Previous research using the AODV protocol has not examined the effect of the performance’s changing parameters. However, in an ad hoc network environment such as MANET, the route discovery and route maintenance process is the key concept that deals with topology changes [23]. Other than that, routing parameter values such as Active Route Timeout (ART) also play an important role in providing stable routing in a dynamic environment, where the network topology changes continuously and quickly [23,24]. Research on the performance of the default parameters has been carried out by [23,24,25,26,27]. Studies [25,27] examined the effects of route maintenance and HELLO messages parameters. The route maintenance parameters are Active Route Timeout (ART) and delete period constant (n), while HELLO messages include HELLO_INTERVAL and ALLOWED_HELLO_LOST. Both studies show that the default parameters of the AODV protocol do not always produce the best results. The best results from the two studies were generated by reducing the parameter values, such as changing the ART value to 2.5 (default value: 2.5) and the HELLO_INTERVAL value to 0.5 (default value: 1). The change in these parameters’ values can cause an increase or decrease in the routing overhead and PDR. If the parameter value changes too far from the default value, the resulting performance is strange.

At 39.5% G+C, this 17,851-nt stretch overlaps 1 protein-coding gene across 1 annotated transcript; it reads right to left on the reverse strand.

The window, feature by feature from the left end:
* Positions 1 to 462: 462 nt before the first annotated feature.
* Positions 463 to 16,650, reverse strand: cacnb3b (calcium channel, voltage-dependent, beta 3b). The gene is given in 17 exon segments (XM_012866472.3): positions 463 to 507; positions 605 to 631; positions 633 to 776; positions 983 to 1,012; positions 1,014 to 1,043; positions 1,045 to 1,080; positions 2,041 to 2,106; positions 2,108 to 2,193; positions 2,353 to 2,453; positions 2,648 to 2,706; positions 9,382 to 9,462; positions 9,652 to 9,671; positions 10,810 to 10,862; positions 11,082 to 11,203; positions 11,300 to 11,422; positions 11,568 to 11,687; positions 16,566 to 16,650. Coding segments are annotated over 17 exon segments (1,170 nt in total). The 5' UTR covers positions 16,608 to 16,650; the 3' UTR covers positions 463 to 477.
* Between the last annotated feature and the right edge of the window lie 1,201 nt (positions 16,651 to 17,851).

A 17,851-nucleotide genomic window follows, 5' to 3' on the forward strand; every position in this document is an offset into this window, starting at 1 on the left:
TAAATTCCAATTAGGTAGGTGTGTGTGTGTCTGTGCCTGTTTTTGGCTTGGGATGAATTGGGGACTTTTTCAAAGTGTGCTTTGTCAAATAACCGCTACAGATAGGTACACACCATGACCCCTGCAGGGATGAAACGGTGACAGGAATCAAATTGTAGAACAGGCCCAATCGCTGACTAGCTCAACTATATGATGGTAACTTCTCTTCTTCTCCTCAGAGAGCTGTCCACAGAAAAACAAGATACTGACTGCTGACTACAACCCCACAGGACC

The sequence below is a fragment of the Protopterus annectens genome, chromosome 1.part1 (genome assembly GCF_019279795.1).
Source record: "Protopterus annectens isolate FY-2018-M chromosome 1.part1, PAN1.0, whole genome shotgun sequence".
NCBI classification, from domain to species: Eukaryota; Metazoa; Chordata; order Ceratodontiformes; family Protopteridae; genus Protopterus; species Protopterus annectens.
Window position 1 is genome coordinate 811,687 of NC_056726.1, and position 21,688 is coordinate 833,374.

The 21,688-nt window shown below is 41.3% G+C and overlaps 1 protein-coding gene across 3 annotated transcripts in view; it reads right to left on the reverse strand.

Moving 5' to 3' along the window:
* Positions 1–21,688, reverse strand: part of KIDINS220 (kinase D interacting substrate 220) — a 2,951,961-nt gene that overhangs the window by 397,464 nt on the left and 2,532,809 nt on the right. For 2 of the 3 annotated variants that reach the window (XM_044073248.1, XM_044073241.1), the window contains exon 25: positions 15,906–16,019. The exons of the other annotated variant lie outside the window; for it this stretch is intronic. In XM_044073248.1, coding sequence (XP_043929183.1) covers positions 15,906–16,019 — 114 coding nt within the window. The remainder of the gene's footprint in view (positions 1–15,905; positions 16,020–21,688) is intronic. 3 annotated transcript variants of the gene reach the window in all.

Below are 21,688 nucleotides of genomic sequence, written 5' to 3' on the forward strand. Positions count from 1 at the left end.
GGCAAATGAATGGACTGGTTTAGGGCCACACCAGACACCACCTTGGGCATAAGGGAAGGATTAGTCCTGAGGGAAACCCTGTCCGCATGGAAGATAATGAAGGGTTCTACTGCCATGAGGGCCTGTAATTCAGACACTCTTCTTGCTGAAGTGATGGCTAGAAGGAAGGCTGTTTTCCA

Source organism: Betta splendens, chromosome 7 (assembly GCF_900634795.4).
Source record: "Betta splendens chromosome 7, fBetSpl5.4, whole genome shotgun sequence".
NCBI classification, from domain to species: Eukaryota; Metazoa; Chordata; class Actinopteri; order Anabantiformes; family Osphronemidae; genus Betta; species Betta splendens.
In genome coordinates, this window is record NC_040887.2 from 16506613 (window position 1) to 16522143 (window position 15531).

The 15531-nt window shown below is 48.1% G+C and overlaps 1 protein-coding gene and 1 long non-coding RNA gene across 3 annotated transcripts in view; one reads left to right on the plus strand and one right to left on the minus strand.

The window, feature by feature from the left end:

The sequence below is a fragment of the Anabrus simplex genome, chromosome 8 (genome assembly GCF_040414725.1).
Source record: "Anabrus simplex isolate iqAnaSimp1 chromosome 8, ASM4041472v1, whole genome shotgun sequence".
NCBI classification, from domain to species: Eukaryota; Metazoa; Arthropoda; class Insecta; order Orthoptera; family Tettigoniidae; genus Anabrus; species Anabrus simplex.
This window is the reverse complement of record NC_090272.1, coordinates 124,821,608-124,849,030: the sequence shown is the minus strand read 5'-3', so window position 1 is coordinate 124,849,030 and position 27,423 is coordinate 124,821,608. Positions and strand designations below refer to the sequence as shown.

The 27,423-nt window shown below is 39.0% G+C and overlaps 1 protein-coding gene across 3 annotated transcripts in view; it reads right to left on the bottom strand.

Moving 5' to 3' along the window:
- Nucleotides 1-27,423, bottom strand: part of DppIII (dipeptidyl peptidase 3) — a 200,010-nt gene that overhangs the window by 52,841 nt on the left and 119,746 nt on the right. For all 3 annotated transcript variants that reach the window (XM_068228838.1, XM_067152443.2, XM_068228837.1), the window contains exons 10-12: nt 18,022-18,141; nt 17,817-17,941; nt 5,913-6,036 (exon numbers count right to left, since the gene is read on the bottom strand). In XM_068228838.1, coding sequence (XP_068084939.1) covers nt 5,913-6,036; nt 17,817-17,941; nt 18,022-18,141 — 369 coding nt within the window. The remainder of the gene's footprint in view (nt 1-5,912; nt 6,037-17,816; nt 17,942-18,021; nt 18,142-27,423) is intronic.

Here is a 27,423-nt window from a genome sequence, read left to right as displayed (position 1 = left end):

Other studies of ART parameters on AODV protocols were conducted by [23,27], and research on Delete Period Constant (DPC) parameters was conducted by [24]. All three studies also show that the default values of AODV parameters do not always have optimal performance. The optimal MANET performance is produced with ART values smaller than the default values, the values of which are between 0.5 and 3. As well as DPC parameters, the best performance is produced by values of 6 for Variable Bitrate (VBR) traffic and 3 for Constant Bitrate (CBR) traffic.